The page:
This morning before I left the house, I watched news of another hospital being damaged in rocket strikes in Syria and I saw images of children who had been injured as a result. It saddened me deeply that in the five years since this war started, much of what Syrian children know about humanity has been illustrated in the horrendous theatre that we watch from a distance and they face on a daily basis: the ongoing theatre of war.
What hope then, for Syria? Gideon Rachman wrote an article in yesterday’s Financial Times, the link to which I have posted below.
In this article, Mr Rachman points out that amidst the breakdown of the fragile ceasefire promises in Syria, there is still hope. Last month Isis lost Palmyra. If the same can be done and they are pushed out of their two remaining strongholds, Raqqa and Deir al-Zour, this would be a huge military gain in the fight against Isis and in weakening their position. Rachman goes on to say that if the Syrian regime could enter into discussions with the non-jihadi rebels, peace could be in the offing.
The article focuses on the importance of cooperation between Washington and Moscow. Washington, he says, should place less importance on overthrowing Assad and more on defeating Isis. When the Russians initially embarked on air strikes in Syria, the US estimated that only 10-20% of those air strikes were targeted at Isis whilst the remainder were directed at other jihadist groups and moderate opposition groups. This, Rachman points out, has now changed.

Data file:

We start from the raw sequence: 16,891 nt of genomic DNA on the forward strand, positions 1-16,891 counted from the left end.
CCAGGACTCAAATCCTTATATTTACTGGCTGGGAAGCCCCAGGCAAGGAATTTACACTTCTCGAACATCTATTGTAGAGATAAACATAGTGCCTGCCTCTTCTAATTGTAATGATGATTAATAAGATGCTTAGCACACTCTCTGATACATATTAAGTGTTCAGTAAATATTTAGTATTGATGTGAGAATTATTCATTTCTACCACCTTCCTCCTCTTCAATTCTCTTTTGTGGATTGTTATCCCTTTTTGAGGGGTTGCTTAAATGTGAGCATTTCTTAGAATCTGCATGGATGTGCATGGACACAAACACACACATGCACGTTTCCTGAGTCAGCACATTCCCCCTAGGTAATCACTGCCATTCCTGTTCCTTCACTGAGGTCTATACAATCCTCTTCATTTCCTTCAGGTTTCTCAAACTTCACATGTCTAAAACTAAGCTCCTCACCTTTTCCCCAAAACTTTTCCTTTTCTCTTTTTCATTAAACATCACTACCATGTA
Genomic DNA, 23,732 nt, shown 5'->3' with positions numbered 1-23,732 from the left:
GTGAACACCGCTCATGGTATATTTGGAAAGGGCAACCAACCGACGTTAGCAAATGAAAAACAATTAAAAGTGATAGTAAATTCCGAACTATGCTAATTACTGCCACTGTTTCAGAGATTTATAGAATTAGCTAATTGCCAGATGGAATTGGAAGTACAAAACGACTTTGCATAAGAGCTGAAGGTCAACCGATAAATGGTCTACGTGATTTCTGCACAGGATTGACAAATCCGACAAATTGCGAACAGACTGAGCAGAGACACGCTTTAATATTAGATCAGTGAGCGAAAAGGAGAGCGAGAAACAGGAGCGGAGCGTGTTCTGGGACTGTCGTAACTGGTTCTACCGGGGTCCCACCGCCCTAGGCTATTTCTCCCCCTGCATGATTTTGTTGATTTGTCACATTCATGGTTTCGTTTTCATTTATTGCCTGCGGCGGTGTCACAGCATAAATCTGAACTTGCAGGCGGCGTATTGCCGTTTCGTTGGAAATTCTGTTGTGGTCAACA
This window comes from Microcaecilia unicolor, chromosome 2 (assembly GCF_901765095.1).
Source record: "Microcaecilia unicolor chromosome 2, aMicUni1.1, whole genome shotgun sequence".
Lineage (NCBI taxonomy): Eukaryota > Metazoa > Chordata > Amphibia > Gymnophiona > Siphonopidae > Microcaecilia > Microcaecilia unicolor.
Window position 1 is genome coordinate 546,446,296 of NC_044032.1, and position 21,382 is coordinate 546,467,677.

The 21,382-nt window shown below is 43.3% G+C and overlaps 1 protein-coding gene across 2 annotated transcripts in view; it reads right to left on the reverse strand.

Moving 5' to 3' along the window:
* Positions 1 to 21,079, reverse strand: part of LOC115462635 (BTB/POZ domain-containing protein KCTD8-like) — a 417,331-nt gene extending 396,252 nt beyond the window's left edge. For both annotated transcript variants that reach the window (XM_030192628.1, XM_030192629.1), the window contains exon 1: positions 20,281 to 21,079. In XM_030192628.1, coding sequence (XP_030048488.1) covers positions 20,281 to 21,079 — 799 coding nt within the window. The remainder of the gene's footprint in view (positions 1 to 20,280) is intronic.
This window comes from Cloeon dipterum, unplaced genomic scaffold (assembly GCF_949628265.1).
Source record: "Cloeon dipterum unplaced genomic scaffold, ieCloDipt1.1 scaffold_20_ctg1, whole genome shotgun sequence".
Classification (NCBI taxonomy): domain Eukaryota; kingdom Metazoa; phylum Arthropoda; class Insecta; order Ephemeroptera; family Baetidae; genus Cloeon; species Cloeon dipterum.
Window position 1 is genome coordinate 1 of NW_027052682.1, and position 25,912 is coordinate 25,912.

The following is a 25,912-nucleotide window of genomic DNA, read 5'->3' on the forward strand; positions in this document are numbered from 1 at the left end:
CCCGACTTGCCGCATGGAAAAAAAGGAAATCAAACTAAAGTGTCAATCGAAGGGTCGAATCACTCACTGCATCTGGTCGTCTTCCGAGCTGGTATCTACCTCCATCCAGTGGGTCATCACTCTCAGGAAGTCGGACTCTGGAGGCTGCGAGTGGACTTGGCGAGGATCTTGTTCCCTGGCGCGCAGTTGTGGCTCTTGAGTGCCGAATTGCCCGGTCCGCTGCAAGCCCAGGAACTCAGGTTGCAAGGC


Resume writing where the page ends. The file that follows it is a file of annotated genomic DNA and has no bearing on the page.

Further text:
According to Rachman there are two options:
The second option, he attests, is less likely while Assad continues to remain in his position as head of the Syrian regime. However, he does not rule out the possibility that Russia, who are long term Syrian allies, may weaken in their stance to Assad’s position being unthreatened in so far as they desire western recognition for their involvement in Syria.
Furthermore, Rachman says, cooperation in one area whilst there are disagreements in others is not necessarily out of the question: Washington and Moscow both cooperated with one another on the Iran Nuclear Deal amidst the crisis in Ukraine.
Featured image source: https://mrnittle.files.wordpress.com/2013/09/syria-war.jpg
(The following is an article from www.syriauntold.com about Syria’s lost generation that may also be of interest).
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